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Minister of Tourism, Entertainment and Culture, Aloun Ndombet Assamba, has charged the nation’s cultural agencies to do more to increase awareness among the youth, of the country’s history and culture, so that they “can be truly proud of whom we are and the bona fides of our ancestry”.
“Our culture is a powerful driving force in national development. It prescribes the means by which we define ourselves as a people while instilling a sense of who we are. This, of course, directly influences our levels of productivity and ultimately our quality of life. It must engender pride in our historical achievements and inspire us to greater efforts”, Minister Assamba said.
She was giving the main address at a civic ceremony held on Saturday (Feb. 24) at the birth home of national hero Sir Alexander Bustamante in Blenheim, Hanover, to commemorate 123rd anniversary of his birth and to rededicate the home, which was rebuilt by the Jamaica National Heritage Trust (JNHT) at a cost of $2.1 million.
According to the Tourism Minister, the younger generation need information about the various historical periods through which the country has passed, the personalities, who sought to better the conditions under which they lived, and how these persons have impacted today’s Jamaica.
“I therefore challenge the Jamaica National Heritage Trust and the other cultural agencies to take the necessary steps towards creating a new awareness, especially among the younger generation, who did not themselves experience the various stages of political evolution through which the country has passed, to go out there and learn more about their history . to walk in the footsteps of their forbearers and learn about their struggles and triumphs,” she said.
She said it was important that the lessons of “our history be communicated in such a manner, so as to provide an objective basis for informing the present and preparing for the future. They need to know that we did not reach where we are overnight, that there were persons, who paid a price for the freedoms and benefits they enjoy today”.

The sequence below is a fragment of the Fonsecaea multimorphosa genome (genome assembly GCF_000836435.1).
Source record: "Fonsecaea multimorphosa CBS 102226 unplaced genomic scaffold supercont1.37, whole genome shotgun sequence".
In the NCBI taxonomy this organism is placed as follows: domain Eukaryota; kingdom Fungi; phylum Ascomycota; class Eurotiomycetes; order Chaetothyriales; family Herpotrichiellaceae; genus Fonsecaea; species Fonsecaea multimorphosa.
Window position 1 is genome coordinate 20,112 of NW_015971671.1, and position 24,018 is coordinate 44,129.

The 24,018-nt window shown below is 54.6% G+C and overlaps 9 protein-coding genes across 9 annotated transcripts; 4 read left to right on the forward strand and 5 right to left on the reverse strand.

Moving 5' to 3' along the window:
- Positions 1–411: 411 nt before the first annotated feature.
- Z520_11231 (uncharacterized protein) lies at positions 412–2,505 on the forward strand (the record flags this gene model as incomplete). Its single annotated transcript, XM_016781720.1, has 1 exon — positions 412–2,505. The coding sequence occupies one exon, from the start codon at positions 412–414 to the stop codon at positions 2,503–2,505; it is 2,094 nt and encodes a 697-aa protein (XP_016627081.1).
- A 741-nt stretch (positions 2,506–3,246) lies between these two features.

She noted however that while institutions such as the JNHT, the Jamaica Cultural Development Commission and the Institute of Jamaica were responsible for the preservation and protection of the country’s cultural heritage, Jamaicans also had an individual and collective responsibility in these efforts.
She stressed that government was committed to continue to provide the JNHT and related agencies with the resources to protect and develop the vast heritage potential that abound in the Jamaican landscape.
Meanwhile, the Tourism Minister urged the residents of Blenheim and surrounding communities to “protect the site as you would your own property, for in a sense you do own a piece of Sir Alex’s legacy. As the unofficial caretakers of the site for all Jamaicans, I know that I can depend on you all to guard it jealously and prevent others from destroying it’.
In his tribute to the late national hero, Leader of the Opposition, Bruce Golding, expressed pleasure at the work done to preserve the historic site.
“I want to say that I am pleased at the work that has been done . and I want to commend the government, the Jamaica National Heritage Trust, the CHASE Fund and everybody for having put that house back together, and for having put Blenheim back together, because Blenheim couldn’t be Blenheim without Bustamante’s house as part of it”, Mr. Golding said.
Noting that the contributions of the national heroes, the ideals for which they struggled and the direction in which they led the country, represented not only a framework for the present but a pathway to the future, he urged that much more be done in order to “perpetuate their memories and delve into their insights, to inculcate and promote the values that they held out for us and to build the Jamaica they wanted us to have”.
The Bustamante birthplace was destroyed by a bush fire in March 2005.